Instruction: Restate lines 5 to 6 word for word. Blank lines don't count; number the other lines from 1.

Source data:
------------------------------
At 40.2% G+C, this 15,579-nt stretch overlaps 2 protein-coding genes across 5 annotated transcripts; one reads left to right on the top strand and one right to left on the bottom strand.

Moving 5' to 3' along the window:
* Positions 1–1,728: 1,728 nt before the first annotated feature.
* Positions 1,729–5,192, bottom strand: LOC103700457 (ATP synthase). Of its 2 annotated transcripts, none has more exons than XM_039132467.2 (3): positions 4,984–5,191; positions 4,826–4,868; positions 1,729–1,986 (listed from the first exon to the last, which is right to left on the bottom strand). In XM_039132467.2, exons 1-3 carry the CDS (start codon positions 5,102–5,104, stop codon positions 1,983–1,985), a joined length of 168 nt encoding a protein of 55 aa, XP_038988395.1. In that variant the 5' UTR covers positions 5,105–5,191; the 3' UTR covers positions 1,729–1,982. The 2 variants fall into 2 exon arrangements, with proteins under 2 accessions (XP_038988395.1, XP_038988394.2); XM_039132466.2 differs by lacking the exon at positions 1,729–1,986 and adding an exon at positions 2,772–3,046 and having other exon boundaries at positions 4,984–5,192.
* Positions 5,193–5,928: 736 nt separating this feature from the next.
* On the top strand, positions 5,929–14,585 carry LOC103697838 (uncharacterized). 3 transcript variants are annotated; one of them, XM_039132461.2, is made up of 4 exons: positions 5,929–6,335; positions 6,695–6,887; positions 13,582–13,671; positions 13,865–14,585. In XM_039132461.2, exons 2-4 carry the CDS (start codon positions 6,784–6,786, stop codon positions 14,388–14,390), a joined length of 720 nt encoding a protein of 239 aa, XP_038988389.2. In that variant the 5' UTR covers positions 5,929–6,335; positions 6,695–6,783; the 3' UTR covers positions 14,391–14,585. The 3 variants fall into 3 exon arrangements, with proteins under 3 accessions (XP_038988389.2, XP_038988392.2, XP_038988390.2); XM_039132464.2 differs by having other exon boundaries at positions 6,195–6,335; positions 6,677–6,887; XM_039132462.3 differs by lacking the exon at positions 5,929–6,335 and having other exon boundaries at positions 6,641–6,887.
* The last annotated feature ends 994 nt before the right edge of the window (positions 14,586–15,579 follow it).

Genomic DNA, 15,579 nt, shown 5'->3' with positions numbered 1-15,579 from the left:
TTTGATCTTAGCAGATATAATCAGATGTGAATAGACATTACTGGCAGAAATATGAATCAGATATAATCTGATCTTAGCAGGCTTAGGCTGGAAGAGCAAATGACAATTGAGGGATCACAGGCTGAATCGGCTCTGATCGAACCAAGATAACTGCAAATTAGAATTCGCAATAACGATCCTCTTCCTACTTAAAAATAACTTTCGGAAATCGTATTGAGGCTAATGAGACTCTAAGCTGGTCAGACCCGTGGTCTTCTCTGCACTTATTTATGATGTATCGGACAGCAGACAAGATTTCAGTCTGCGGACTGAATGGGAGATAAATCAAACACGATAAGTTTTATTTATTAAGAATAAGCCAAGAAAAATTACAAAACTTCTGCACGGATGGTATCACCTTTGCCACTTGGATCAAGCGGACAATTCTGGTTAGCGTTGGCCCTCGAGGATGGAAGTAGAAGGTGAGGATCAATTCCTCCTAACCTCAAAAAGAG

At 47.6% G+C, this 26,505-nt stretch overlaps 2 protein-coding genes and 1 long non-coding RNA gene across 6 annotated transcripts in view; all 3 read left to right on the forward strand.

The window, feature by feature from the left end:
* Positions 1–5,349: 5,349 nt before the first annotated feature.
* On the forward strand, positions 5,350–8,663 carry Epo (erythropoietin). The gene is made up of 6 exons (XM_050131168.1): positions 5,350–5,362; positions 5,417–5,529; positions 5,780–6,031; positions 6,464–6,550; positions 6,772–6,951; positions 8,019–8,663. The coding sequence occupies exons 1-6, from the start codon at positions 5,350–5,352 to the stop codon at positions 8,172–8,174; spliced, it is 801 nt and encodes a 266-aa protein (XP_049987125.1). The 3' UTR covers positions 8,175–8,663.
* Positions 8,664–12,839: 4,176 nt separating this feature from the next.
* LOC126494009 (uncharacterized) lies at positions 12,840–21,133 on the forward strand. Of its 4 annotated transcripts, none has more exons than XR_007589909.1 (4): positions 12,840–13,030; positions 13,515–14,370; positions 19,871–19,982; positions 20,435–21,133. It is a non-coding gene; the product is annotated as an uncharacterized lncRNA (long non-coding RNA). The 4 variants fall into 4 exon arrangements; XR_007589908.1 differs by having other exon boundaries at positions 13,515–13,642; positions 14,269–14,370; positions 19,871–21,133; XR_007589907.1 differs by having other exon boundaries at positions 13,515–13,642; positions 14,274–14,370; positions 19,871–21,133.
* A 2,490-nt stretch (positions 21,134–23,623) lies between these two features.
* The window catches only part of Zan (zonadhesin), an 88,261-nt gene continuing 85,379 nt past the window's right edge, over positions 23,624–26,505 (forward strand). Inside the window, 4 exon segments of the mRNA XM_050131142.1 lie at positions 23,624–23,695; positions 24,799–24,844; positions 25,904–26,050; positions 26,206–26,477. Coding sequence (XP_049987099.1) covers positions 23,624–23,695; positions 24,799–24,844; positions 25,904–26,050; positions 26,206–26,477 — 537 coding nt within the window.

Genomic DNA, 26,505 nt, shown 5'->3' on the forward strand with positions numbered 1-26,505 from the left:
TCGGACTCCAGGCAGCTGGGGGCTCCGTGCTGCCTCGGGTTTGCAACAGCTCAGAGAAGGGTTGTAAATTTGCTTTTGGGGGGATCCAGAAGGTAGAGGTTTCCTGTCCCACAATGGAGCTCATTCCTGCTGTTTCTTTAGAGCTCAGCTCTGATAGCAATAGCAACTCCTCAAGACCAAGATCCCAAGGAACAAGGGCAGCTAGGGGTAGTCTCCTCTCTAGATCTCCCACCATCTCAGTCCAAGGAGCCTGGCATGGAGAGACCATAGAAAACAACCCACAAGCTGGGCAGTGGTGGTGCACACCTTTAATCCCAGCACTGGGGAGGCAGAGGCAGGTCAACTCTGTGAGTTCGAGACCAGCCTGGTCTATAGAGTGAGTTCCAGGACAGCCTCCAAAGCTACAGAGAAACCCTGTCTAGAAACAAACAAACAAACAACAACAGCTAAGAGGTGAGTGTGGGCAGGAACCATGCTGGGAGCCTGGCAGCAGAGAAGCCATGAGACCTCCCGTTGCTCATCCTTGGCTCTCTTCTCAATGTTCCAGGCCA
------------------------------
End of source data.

* Positions 5,193–5,928: 736 nt separating this feature from the next.
* On the top strand, positions 5,929–14,585 carry LOC103697838 (uncharacterized). 3 transcript variants are annotated; one of them, XM_039132461.2, is made up of 4 exons: positions 5,929–6,335; positions 6,695–6,887; positions 13,582–13,671; positions 13,865–14,585. In XM_039132461.2, exons 2-4 carry the CDS (start codon positions 6,784–6,786, stop codon positions 14,388–14,390), a joined length of 720 nt encoding a protein of 239 aa, XP_038988389.2. In that variant the 5' UTR covers positions 5,929–6,335; positions 6,695–6,783; the 3' UTR covers positions 14,391–14,585. The 3 variants fall into 3 exon arrangements, with proteins under 3 accessions (XP_038988389.2, XP_038988392.2, XP_038988390.2); XM_039132464.2 differs by having other exon boundaries at positions 6,195–6,335; positions 6,677–6,887; XM_039132462.3 differs by lacking the exon at positions 5,929–6,335 and having other exon boundaries at positions 6,641–6,887.